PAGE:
Is the cost of living really the cost of economic change?

This week, AusVotes is kicking off a new series about the dreaded ‘cost of living’ issue that seems to be front of mind for both politicians and the wider community.

But, because this is AusVotes, we’re going to take a different look at the issue, rather than scoff at those in the suburbs who are complaining despite strong economic data. The series will instead unpack some of the wider structural changes in the economy that could be behind these concerns.

So what is ‘cost-of-living’? The latest NATSEM (PDF) report on household incomes and spending showed clearly that overall, Australian incomes have grown.

“The report reveals that overall the average family is ahead by $224 per week and the benefits have spread to both high and low income families. Low income households are ahead by $93 a week since 1984 while high income households are $429 per week better off. Australians earning income from investments – typically selffunded retirees – did particularly well, experiencing income growth of $547 per week above their living costs over the same period, largely due to strong dividend growth from shares, superannuation income, and property income.”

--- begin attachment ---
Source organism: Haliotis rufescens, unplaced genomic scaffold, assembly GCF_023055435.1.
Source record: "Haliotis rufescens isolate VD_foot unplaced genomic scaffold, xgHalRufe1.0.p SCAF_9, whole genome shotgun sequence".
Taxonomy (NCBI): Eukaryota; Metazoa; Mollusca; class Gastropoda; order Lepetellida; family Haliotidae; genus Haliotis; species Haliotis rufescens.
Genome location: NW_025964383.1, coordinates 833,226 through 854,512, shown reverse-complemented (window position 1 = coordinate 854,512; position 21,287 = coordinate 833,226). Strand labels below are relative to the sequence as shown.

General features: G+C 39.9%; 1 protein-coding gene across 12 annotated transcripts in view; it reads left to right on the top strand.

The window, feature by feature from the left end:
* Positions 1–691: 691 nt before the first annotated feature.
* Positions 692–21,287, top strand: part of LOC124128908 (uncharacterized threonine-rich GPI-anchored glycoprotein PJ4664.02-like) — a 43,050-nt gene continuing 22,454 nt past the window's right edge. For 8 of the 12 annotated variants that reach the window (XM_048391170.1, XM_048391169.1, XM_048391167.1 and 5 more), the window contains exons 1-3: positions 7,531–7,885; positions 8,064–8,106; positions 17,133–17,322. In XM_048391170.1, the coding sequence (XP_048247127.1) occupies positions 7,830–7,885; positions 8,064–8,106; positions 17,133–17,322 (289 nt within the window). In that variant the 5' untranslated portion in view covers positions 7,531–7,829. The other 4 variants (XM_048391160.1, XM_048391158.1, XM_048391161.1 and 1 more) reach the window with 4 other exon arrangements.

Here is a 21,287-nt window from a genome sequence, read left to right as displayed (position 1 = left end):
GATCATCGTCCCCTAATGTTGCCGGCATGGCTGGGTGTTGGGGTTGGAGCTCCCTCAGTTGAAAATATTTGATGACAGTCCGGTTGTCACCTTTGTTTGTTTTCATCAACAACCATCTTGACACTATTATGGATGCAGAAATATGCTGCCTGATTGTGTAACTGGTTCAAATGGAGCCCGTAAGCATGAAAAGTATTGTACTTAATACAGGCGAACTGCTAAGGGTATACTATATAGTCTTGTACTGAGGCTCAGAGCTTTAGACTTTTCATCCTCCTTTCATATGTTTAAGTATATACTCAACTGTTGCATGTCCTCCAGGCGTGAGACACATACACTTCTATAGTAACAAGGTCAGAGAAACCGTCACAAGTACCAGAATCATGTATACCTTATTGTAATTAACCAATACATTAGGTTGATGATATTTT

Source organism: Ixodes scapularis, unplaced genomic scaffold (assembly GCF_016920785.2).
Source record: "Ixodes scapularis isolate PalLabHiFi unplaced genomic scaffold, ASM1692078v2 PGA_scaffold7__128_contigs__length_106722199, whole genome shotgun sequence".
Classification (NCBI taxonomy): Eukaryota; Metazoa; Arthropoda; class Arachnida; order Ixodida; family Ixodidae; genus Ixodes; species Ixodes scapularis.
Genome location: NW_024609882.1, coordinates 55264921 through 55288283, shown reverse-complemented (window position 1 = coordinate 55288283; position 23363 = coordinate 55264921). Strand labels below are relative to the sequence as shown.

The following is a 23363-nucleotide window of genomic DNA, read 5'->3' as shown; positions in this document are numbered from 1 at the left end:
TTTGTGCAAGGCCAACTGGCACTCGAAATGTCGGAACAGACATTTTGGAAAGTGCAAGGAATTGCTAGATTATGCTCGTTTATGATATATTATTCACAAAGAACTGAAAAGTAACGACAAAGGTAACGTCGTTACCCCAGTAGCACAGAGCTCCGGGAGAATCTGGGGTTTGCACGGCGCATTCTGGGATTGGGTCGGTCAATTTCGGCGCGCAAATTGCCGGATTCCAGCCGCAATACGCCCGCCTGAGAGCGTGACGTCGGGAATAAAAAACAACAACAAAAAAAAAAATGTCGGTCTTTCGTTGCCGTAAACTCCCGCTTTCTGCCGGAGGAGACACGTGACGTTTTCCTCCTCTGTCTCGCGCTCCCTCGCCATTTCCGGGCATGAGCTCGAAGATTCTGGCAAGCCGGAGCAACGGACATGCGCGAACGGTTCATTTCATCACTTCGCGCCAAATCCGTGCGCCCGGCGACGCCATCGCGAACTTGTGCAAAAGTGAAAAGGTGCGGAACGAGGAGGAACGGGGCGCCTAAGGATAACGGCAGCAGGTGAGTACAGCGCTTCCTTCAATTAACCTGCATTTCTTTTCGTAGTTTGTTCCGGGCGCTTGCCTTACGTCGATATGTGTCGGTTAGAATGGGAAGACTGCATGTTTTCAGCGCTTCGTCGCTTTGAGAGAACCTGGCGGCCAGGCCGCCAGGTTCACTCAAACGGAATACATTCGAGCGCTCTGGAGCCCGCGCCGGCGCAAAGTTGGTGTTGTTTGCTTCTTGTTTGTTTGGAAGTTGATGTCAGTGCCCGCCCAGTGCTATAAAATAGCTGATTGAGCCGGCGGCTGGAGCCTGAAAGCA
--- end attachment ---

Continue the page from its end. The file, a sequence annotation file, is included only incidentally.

And yet surveys, such as the NAB Wellbeing and Consumer Anxiety Index (yes, that is a serious thing) reports that people are more concerned about cost of living than other issues. Kids surveyed also report worrying about the costs of family activities.

Politicians of every flavour rush around the country making promises to deal with this spectre of doom, blaming everything from the carbon tax to planning regulations to a lack of productivity. But are there other issues that are not being counted that are contributing to this feeling of insecurity?

What if there’s another story underneath this anxiety that is more than people being ungrateful consumerist whingers?

This series will look at some of the following themes to tease out the more complex policy changes that are perhaps behind these concerns. These will include, for starters:

  • the changing employment landscape, with its increase in casual, contract and temporary work;
  • cost shifting and the rise of the VET sector;
  • the changing nature of productivity increases;
  • the cost of housing;
  • internships, training and apprenticeships;
  • silo approach to dealing with unemployment, youth unemployment, welfare and job training;
  • infrastructure development.

Drop any other suggestions into comments and we’ll see what other ideas come out through this series.

Originally posted at AusOpinion.

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About bluntshovels

Freelance writer, with an unhealthy interest in Senate committees.
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